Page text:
Call this one a late-night and probably therefore a tad bit incoherent 'pastoral rant'.
I once heard a Q&A session involving a certain 'emerging' leader after he had preached on topics related to the Sermon on the Mount (particularly 'turning the other cheek') and pacifism. Upon being asked the most obvious question of all (to oversimplify: what does this mean if I see some poor soul getting attacked on the streets tomorrow, and I am in the position to rather unpacifistically help?), the speaker answered in general terms emphasising the problems of justifying 'just war' theory given the advent of nuclear weapons, and the potential for peace had America invested money into world aid, rather than military adventures in the East, in the aftermath of 9/11.
I do not want here to discuss the pros or cons of these points. The problem was, the questioner had asked a far more specific question. He was fundamentally asking 'What does this all mean for how I practically live in my 9 to 5 office job'? His problem was more particular.
And indeed! Nuclear weapons don't seem quite so relevant in such a context. Hopefully not anyway.
Turning to another topic, let's hear what Brian J. Walsh and Sylvia C. Keesmaat, in their book Colossians Remixed
, have to say about globalisation:
"Globalisation isn't just an aggressive stage in the history of capitalism. It is a religious movement of previously unheard-of proportions. Progress is its underlying myth, unlimited economic growth its foundational faith, the shopping mall (physical or online) its place of worship, consumerism its overriding image, 'I'll have a Big Mac and fries' its ritual of initiation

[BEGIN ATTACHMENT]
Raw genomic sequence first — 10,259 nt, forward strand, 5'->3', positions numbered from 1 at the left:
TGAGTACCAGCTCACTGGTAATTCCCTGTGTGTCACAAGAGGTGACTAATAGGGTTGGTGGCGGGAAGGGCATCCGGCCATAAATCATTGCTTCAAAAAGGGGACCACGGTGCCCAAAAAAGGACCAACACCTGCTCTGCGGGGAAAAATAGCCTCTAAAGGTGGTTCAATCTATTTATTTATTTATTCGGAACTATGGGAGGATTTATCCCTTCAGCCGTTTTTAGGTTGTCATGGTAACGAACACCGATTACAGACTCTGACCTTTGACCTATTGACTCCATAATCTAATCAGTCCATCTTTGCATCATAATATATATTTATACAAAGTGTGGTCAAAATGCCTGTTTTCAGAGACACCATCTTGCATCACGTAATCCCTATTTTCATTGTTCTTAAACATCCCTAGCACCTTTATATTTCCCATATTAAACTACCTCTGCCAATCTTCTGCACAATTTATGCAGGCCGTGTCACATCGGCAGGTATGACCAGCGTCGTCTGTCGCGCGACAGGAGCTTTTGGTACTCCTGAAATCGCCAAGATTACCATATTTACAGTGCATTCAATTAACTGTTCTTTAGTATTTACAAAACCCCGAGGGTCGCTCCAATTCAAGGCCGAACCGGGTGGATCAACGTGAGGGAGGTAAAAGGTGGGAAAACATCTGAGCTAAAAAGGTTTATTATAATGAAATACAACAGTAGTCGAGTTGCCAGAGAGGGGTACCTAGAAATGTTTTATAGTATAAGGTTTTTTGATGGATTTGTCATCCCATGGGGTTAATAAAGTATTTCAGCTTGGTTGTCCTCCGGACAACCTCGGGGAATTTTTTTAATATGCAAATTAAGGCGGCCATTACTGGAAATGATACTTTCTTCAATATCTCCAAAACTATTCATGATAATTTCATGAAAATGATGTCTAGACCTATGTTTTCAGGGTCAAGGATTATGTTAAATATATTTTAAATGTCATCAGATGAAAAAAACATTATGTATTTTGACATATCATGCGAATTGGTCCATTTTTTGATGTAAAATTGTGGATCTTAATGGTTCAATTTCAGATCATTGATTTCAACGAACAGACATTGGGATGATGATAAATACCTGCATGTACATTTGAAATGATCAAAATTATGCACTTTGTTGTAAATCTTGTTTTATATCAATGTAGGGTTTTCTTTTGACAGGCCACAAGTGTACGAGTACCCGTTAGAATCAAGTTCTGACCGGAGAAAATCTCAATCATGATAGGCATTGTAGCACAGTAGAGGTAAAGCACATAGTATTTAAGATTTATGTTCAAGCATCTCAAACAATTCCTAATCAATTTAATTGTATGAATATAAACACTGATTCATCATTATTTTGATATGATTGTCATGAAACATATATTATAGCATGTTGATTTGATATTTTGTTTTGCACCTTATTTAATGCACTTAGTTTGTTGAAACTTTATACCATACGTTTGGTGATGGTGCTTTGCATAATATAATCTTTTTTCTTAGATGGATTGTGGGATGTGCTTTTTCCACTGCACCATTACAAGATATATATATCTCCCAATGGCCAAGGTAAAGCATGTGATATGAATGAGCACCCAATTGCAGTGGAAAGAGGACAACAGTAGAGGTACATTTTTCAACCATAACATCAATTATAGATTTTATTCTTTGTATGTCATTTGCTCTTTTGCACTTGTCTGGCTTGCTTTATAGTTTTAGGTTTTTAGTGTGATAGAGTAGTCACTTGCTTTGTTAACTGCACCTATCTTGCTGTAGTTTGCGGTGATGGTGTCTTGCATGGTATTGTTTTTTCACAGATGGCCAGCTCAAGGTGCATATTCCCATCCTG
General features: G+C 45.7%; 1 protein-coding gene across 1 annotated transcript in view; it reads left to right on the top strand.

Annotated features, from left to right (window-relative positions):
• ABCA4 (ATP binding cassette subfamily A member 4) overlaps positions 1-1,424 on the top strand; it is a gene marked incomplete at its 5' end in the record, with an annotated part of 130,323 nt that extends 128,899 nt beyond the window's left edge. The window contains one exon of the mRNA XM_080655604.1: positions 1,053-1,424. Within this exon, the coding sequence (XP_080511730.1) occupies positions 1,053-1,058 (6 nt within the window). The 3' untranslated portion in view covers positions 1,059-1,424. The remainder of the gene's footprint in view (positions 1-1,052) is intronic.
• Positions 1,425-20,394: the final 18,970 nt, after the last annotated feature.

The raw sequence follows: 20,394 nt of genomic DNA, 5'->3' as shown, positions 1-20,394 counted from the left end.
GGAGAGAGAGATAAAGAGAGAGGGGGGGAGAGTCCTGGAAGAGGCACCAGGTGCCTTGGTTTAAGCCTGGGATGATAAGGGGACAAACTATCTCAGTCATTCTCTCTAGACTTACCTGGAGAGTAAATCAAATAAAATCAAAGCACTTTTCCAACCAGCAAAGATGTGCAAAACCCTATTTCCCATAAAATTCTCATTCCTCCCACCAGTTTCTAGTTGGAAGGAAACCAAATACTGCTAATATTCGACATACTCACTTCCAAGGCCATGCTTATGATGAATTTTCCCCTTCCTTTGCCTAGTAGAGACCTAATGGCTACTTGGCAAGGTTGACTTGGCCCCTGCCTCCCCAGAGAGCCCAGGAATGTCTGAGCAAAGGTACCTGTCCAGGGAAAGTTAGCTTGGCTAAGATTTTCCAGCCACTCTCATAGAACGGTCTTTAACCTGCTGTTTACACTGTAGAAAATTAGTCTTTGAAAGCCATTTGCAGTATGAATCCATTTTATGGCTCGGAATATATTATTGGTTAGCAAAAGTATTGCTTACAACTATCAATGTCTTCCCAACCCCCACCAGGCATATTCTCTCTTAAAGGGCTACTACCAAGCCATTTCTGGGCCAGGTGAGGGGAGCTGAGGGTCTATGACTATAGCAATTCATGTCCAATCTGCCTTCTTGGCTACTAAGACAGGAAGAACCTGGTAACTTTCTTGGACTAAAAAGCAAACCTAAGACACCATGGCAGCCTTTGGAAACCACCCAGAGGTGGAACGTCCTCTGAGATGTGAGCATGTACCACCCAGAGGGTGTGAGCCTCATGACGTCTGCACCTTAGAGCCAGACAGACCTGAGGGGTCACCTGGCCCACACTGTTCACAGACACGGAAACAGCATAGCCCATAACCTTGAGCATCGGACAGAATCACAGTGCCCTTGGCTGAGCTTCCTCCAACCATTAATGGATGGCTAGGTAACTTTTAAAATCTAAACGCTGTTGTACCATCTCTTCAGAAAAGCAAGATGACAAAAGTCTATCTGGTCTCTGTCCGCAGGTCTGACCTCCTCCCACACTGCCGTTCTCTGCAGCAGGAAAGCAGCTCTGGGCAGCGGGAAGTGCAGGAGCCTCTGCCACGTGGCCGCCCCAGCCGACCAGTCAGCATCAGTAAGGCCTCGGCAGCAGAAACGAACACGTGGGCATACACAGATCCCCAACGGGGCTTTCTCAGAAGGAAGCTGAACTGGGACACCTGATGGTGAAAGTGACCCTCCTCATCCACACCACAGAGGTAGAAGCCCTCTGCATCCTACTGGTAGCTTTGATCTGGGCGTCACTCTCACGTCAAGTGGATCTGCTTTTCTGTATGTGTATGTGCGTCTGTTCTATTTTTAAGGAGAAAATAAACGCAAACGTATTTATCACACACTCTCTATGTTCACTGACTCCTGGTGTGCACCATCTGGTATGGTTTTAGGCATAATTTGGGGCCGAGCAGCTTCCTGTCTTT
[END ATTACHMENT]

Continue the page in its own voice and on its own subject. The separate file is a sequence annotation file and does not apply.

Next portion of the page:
, and global domination's ultimate goal." (p. 30, italics mine)
Once again, fine sounding rhetoric. However, if we remove this from the abstract and consciously place such argumentation into the particular, what is one to conclude? What are the pastoral consequences of this? Paul's teaching to the church in Corinth of course suddenly becomes relevant. What did Paul request of the small Christian community in relation to the natural social association with the worship of various idols in the individual trade and craft societies etc? And when the shopping mall and 'ritual of initiation' language is associated with this, things, all of a sudden, don't appear so neat and packaged as such rhetoric arguably implies.
I admit that this can hardly serve as a criticism of Walsh and Keesmaat who have a third of the book devoted to matters of praxis, but a question does nonetheless surface: In all the clever rhetoric bouncing around in the 'emerging' and postmodern Christian halls of fame, is 'the problem of the particular' sometimes being overlooked? Christians are still leaving conferences and putting books down completely confused as to what the scriptures mean for practical life. Just like the Philippian jailer in Acts, many keep asking the same simple question: 'what must I do?' And while definite black-and-white answers are not always desirable, the basic question most certainly is.